1. Edition January 2004
276 Pages, Hardcover
Wiley & Sons Ltd
In recent years, silicon optical circuits have emerged as the replacement technology for copper-based or optical circuits in communication or broadband networks. Originally developed from course notes for industrial photonics engineers who were new to silicon photonics, Silicon Photonics makes complex subjects more accessible to both professionals and students.
The growing demand for instant and reliable communication means that photonic circuits are increasingly finding applications in optical communications systems. One of the prime candidates to provide satisfactory performance at low cost in the photonic circuit is silicon. Whilst silicon photonics is less well developed as compared to some other material technologies, it is poised to make a serious impact on the telecommunications industry, as well as in many other applications, as other technologies fail to meet the yield/performance/cost trade-offs. Following a sympathetic tutorial approach, this first book on silicon photonics provides a comprehensive overview of the technology. Silicon Photonics explains the concepts of the technology, taking the reader through the introductory principles, on to more complex building blocks of the optical circuit. Starting with the basics of waveguides and the properties peculiar to silicon, the book also features:
* Key design issues in optical circuits.
* Experimental methods.
* Evaluation techniques.
* Operation of waveguide based devices.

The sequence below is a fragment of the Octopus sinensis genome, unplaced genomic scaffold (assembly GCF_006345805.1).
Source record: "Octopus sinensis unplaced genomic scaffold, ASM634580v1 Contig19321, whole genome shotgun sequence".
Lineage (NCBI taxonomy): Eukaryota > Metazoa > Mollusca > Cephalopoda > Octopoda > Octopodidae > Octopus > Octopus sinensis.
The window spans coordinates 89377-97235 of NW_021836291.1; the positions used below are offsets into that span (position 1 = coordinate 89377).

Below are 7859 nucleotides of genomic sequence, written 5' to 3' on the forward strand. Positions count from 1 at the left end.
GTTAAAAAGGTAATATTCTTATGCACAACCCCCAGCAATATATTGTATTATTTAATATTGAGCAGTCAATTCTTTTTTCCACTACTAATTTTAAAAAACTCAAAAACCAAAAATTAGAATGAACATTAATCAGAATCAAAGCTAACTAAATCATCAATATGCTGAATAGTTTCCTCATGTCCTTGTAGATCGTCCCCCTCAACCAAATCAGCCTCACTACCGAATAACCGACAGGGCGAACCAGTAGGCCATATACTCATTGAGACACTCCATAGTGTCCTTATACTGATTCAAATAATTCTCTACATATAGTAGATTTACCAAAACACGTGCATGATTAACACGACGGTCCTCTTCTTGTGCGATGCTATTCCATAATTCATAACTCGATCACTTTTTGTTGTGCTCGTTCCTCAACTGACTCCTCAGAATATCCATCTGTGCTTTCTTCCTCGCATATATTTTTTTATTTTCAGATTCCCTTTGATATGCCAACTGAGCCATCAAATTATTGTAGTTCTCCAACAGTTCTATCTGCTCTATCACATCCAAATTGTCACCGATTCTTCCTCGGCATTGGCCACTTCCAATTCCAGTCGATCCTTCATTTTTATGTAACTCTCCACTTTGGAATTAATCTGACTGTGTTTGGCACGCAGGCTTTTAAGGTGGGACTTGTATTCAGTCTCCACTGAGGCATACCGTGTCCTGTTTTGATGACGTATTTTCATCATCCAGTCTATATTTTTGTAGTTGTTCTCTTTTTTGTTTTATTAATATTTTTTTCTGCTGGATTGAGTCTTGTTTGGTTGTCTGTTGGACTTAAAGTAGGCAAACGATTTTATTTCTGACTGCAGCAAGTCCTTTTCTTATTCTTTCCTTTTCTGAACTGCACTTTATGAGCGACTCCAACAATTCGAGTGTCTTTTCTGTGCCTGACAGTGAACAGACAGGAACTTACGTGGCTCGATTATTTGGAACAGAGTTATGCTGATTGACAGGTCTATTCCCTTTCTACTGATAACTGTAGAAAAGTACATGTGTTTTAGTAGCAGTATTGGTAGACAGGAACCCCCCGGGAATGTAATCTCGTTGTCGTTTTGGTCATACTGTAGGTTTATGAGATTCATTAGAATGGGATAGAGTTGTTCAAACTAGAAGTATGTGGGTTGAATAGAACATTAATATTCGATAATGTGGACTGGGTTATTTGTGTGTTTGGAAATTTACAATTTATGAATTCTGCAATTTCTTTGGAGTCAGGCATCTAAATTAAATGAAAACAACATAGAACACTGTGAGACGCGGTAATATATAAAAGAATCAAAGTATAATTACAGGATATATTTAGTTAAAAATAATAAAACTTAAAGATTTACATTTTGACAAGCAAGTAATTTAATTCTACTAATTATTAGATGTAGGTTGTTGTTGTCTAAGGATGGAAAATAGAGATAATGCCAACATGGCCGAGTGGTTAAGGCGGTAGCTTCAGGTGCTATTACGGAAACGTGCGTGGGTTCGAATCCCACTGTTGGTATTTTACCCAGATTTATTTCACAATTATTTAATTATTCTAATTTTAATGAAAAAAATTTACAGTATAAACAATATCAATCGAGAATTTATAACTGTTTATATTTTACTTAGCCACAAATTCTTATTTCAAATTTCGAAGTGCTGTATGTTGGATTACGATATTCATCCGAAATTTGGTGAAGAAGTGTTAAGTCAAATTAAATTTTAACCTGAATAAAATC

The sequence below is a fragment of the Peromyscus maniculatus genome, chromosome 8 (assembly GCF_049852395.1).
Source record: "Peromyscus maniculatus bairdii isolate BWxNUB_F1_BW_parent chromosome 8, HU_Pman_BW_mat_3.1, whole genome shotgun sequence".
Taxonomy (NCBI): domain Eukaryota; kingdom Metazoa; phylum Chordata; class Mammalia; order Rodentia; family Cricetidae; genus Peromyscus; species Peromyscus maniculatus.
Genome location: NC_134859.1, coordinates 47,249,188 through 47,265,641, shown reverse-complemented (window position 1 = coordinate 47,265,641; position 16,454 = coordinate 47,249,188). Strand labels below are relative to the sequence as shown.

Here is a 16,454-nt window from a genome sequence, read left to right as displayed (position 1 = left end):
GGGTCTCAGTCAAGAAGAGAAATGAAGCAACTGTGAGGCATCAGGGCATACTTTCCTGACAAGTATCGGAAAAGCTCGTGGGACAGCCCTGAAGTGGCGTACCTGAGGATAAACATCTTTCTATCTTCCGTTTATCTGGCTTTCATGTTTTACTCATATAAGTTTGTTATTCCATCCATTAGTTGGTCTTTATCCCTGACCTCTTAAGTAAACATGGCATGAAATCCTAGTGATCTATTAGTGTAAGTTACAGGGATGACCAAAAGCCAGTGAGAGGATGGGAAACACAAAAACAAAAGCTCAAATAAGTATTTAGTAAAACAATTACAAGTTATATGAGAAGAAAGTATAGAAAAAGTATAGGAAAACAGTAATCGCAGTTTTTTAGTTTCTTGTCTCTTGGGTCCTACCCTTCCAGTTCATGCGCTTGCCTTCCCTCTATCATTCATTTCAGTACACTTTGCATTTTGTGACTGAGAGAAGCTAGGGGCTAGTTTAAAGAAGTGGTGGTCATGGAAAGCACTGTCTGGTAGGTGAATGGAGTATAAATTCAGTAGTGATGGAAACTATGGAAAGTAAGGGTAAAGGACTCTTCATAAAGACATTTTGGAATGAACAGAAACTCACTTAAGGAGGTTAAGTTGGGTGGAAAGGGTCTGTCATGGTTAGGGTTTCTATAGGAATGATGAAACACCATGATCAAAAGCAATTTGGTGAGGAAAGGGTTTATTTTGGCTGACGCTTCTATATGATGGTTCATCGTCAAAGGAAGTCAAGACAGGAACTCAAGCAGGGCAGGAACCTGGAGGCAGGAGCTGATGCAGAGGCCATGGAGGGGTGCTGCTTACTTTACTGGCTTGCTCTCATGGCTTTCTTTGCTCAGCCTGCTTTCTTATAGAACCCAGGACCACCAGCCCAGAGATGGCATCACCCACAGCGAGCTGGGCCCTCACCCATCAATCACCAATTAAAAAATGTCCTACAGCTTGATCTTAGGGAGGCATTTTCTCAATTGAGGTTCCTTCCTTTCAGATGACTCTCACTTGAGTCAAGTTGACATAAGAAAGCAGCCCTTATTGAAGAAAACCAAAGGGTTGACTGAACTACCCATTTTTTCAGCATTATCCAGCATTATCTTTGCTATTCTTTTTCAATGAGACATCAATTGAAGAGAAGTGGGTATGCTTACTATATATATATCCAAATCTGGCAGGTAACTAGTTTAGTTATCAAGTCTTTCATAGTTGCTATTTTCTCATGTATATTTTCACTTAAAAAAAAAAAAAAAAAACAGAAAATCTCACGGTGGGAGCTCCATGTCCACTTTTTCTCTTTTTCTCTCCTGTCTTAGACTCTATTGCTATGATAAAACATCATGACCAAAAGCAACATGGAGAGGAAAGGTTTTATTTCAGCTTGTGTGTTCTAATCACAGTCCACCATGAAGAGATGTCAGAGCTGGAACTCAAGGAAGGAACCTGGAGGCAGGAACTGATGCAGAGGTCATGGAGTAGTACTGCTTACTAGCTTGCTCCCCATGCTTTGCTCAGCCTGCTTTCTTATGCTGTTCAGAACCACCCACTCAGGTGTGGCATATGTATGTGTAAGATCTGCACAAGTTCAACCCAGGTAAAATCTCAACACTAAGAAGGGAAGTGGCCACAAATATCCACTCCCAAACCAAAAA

* Fabrication of silicon waveguide circuits.
* Evaluation of silicon photonic systems.
* Numerous worked examples, models and case studies.
Silicon Photonics is an essential tool for photonics engineers and young professionals working in the optical network, optical communications and semiconductor industries. This book is also an invaluable reference and a potential main text to senior undergraduates and postgraduate students studying fibre optics, integrated optics, or optical network technology.
2. The Basics of Guided Waves.
3. Characteristics of Optical Fibres for Communications.
4. Silicon-on-Insulator (SOI) Photonics.
5. Fabrication of Silicon Waveguide Devices.
6. A Selection of Photonic Devices.
7. Polarisation-dependent Losses: Issues for Consideration.
8. Prospects for Silicon Light-emitting Devices.
Andrew P. Knights received his Ph.D. in 1994 in the area of surface material characterisation with beams of low energy positrons and electrons. His subsequent research took him first to the University of Western Ontario where he performed ground-breaking work on the generation and evolution of implant induced defects in silicon, and then to the University of Surrey as part of the EPSRC Icon Beam Centre, reaching novel fabrication processes for micro and opto-electronic materials. In 2000 he joined Bookham Technology and worked on a range of silicon-based, highly integrated photonic devices. He played a critical role in the development of the solid-state electronic optical variable attenuator (VOA); the multiplexer + VOA and the monolithically integrated optical detector. In 2003 he moved to McMaster University in Hamilton, Canada, where he holds a faculty position in the Department of Engineering Physics. He currently leads a research group working on the interaction of optical and electrical functionality in silicon-based structures. Dr. Knights has published extensively on semiconductor device design, fabrication and characterization and his work has been presented at international conferences on numerous occasions.